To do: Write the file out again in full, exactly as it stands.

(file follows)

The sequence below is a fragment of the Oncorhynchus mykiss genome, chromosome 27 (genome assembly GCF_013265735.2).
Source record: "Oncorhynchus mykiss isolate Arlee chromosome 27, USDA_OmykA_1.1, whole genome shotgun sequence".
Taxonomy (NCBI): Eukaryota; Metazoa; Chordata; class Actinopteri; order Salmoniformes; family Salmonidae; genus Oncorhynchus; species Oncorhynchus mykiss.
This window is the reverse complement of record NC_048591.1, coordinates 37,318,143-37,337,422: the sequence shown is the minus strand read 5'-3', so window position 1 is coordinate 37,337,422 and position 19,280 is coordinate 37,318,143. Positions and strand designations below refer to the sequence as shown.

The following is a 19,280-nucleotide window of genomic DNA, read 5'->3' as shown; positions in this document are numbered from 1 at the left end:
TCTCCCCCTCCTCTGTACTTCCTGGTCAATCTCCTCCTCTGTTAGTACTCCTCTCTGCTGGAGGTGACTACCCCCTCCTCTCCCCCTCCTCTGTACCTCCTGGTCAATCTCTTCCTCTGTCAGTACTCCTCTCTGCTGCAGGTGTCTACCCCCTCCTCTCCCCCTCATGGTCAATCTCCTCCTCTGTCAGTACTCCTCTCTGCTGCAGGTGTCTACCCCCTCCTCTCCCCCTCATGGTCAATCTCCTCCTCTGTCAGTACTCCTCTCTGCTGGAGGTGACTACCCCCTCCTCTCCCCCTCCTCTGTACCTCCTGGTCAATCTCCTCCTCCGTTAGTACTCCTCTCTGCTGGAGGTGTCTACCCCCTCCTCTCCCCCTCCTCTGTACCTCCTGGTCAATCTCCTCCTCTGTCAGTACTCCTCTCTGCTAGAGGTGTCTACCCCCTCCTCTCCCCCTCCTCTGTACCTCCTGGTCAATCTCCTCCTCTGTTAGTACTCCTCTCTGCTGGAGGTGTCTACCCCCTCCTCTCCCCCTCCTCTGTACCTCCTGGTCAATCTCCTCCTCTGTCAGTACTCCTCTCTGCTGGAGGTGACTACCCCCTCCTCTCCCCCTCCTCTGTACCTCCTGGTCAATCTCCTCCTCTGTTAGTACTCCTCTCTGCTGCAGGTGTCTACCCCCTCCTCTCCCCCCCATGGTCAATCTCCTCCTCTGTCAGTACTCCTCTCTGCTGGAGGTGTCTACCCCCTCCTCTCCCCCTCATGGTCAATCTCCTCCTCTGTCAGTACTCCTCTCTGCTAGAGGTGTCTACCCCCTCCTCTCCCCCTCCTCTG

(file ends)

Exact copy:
The sequence below is a fragment of the Oncorhynchus mykiss genome, chromosome 27 (genome assembly GCF_013265735.2).
Source record: "Oncorhynchus mykiss isolate Arlee chromosome 27, USDA_OmykA_1.1, whole genome shotgun sequence".
Taxonomy (NCBI): Eukaryota; Metazoa; Chordata; class Actinopteri; order Salmoniformes; family Salmonidae; genus Oncorhynchus; species Oncorhynchus mykiss.
This window is the reverse complement of record NC_048591.1, coordinates 37,318,143-37,337,422: the sequence shown is the minus strand read 5'-3', so window position 1 is coordinate 37,337,422 and position 19,280 is coordinate 37,318,143. Positions and strand designations below refer to the sequence as shown.

The following is a 19,280-nucleotide window of genomic DNA, read 5'->3' as shown; positions in this document are numbered from 1 at the left end:
TCTCCCCCTCCTCTGTACTTCCTGGTCAATCTCCTCCTCTGTTAGTACTCCTCTCTGCTGGAGGTGACTACCCCCTCCTCTCCCCCTCCTCTGTACCTCCTGGTCAATCTCTTCCTCTGTCAGTACTCCTCTCTGCTGCAGGTGTCTACCCCCTCCTCTCCCCCTCATGGTCAATCTCCTCCTCTGTCAGTACTCCTCTCTGCTGCAGGTGTCTACCCCCTCCTCTCCCCCTCATGGTCAATCTCCTCCTCTGTCAGTACTCCTCTCTGCTGGAGGTGACTACCCCCTCCTCTCCCCCTCCTCTGTACCTCCTGGTCAATCTCCTCCTCCGTTAGTACTCCTCTCTGCTGGAGGTGTCTACCCCCTCCTCTCCCCCTCCTCTGTACCTCCTGGTCAATCTCCTCCTCTGTCAGTACTCCTCTCTGCTAGAGGTGTCTACCCCCTCCTCTCCCCCTCCTCTGTACCTCCTGGTCAATCTCCTCCTCTGTTAGTACTCCTCTCTGCTGGAGGTGTCTACCCCCTCCTCTCCCCCTCCTCTGTACCTCCTGGTCAATCTCCTCCTCTGTCAGTACTCCTCTCTGCTGGAGGTGACTACCCCCTCCTCTCCCCCTCCTCTGTACCTCCTGGTCAATCTCCTCCTCTGTTAGTACTCCTCTCTGCTGCAGGTGTCTACCCCCTCCTCTCCCCCCCATGGTCAATCTCCTCCTCTGTCAGTACTCCTCTCTGCTGGAGGTGTCTACCCCCTCCTCTCCCCCTCATGGTCAATCTCCTCCTCTGTCAGTACTCCTCTCTGCTAGAGGTGTCTACCCCCTCCTCTCCCCCTCCTCTG